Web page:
Swwooooooosh! That’s the sound of me slipping down my new rabbit hole. Hmmmm. It’s a familiar one this time, but the disorientation here is even worse than what I felt in the one I came from. What’s the deal?
Reverse culture shock. That’s the deal.
Here are some typical symptoms of this phenomenon, according to this great blog I found about it for students returning from study abroad programs:
…feelings of restlessness or rootlessness; feelings of isolation, depression or boredom; questions about your identity and values; ‘reverse homesickness’ or nostalgia for the lifestyle or people of the other country; an inability to describe your experiences abroad in a way that can really express them; difficulty or confusion when using your native language; a sense of being an observer instead of a participant in your own culture; negative or critical feelings towards the culture/values of your home country; a desire to return abroad; a more individualistic attitude than you previously had; or difficulty making use of your new knowledge/skills.
I was vaguely aware of this kind of thing before my return home. But I was so excited to go back, I figured it wouldn’t affect me. And for about a month, I was right. I reveled in American food and EATING ALL THE THINGS. Nom nom nom. I got reacquainted with old friends whom I missed for years. I spent some quality time with my family. I had a friend-turned-beau I knew before I left for Japan with whom I happily reunited. I went on long walks in my old neighborhood, just letting the beauty and familiarity pour over me. After that first week back, I focused almost all of my attention on passing the CELTA (certificate for teaching ESL) for the next month, which would be my ticket to almost anywhere in the world in the future. I even said a few disparaging things about my former host country among the many good things I mentioned, which may be true to me — but in hindsight, it was probably more posturing to avoid the actual loss I felt.
After a time, little anxieties starting to creep into my awareness. But I ignored them. Then last night, they seemed to all explode in the form of a teenager-like attack on previously mentioned beau. He wasn’t completely innocent, but I was truly awful. I didn’t recognize myself. I haven’t blown up like that in years. I knew after an explosion like that, there was definitely something wrong.
“It’s too much. It’s too much. It’s too much.” Alone, crying on the couch last night. And it finally hit me what was going on. I was experiencing all the symptoms mentioned above and just not acknowledging them until it was too late. And I didn’t give myself enough time alone when I got back to readjust. Like with most things in my life, I jumped in with both feet. Fire in the hole!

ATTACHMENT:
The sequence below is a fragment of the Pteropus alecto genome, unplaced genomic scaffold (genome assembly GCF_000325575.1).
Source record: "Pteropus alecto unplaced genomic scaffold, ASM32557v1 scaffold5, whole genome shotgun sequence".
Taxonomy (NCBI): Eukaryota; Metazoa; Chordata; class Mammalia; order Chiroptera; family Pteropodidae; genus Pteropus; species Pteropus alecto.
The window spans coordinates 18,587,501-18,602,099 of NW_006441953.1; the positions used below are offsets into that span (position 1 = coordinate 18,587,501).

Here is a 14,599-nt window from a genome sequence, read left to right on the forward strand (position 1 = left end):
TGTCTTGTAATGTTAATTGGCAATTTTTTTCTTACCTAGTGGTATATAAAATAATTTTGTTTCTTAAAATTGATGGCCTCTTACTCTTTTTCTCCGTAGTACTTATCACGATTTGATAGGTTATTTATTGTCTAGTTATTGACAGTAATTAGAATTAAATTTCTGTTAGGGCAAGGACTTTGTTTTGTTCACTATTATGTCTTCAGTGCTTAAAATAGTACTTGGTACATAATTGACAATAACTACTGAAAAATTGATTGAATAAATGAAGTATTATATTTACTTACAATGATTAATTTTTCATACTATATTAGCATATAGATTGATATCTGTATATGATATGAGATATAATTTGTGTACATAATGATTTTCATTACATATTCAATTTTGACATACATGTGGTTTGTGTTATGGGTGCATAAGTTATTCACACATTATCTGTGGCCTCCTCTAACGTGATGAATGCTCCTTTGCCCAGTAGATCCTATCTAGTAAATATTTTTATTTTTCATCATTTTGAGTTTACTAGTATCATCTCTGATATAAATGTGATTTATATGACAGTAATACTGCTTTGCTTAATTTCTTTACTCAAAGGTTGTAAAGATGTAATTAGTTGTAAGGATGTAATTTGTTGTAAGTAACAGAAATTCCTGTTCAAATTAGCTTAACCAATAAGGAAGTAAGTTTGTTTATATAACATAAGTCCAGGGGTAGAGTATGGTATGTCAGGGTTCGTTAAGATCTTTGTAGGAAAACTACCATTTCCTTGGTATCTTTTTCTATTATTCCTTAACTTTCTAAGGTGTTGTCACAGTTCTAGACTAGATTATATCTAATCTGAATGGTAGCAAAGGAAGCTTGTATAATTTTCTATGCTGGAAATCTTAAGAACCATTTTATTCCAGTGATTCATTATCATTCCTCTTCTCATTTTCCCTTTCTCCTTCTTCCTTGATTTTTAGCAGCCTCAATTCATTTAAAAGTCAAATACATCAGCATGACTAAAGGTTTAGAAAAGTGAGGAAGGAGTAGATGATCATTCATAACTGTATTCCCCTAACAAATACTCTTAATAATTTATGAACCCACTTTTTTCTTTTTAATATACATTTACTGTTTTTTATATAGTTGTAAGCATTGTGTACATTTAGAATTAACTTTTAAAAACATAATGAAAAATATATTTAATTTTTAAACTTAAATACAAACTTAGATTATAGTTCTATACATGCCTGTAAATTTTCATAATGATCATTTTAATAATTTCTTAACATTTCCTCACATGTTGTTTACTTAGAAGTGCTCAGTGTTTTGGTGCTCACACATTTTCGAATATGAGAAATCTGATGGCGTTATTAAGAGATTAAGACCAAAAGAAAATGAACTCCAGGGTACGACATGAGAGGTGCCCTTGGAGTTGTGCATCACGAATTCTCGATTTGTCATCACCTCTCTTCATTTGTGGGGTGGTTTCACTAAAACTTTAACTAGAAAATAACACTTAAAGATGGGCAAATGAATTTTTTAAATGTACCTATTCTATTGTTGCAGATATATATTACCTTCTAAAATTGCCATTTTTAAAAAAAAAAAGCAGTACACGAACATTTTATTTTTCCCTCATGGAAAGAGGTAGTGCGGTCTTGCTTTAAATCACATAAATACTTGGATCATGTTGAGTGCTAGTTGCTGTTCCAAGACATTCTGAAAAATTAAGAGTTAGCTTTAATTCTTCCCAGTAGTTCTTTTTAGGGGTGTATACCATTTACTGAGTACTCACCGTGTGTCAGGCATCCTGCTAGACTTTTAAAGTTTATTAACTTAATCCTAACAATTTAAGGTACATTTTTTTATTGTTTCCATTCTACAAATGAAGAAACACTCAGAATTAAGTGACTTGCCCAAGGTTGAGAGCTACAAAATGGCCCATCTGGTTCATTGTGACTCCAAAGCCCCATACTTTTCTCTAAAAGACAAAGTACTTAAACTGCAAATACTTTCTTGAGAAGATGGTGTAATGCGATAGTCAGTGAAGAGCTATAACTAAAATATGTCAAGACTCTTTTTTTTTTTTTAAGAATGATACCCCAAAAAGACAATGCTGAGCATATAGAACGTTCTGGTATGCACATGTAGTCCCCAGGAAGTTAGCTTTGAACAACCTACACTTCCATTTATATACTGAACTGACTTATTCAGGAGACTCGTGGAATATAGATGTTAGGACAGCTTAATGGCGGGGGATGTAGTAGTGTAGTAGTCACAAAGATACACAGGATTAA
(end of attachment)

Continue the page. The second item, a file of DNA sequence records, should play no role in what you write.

Healing in Others
Earlier today, I had a brunch date with one of my most beloved friends I hadn’t seen since my visit home in December 2014. I was crying all morning and was tempted to cancel. But I knew the last thing I needed was to isolate myself. So, I went. And he gave me one of his patented warm, all-encompassing hugs. And he listened. And I was able to come to some decisions about what to do to move forward.
I posted about my depression on Facebook. Almost instantly, I had several friends and family members lend some comforting words and good advice.
I reached out to my Tokushima tribe and caught them up about my life and what was going on. I told them I missed them. They offered their own brand of comfort, as well.
My best friend called me tonight, and we hashed out some of my concerns and hurts.
There’s lots of advice out there for getting through reverse culture shock, but in my experience, the number one thing to do is DON’T ISOLATE YOURSELF. I feel better tonight just sharing my feelings today with people I love and trust to always be there for me.
Admittedly, I’m still feeling some pangs of sadness tonight. But I’m not one to sit in self-pity for long. I went for a jog. I joined some international and Japan Meetup groups. I’m going to check into ESL volunteer work at one of the local colleges. I’m heading to my hometown tomorrow to support my LGBTQ brothers and sisters for their Pride weekend. I watched a webinar tonight with advice for how to grow your blog.
If you’re also feeling the pangs of homesickness for a place you left behind, it’s okay. You’re not alone. Reach out to your loved ones and start making some plans where you are now.
This, too, shall pass, and the sun will shine again tomorrow.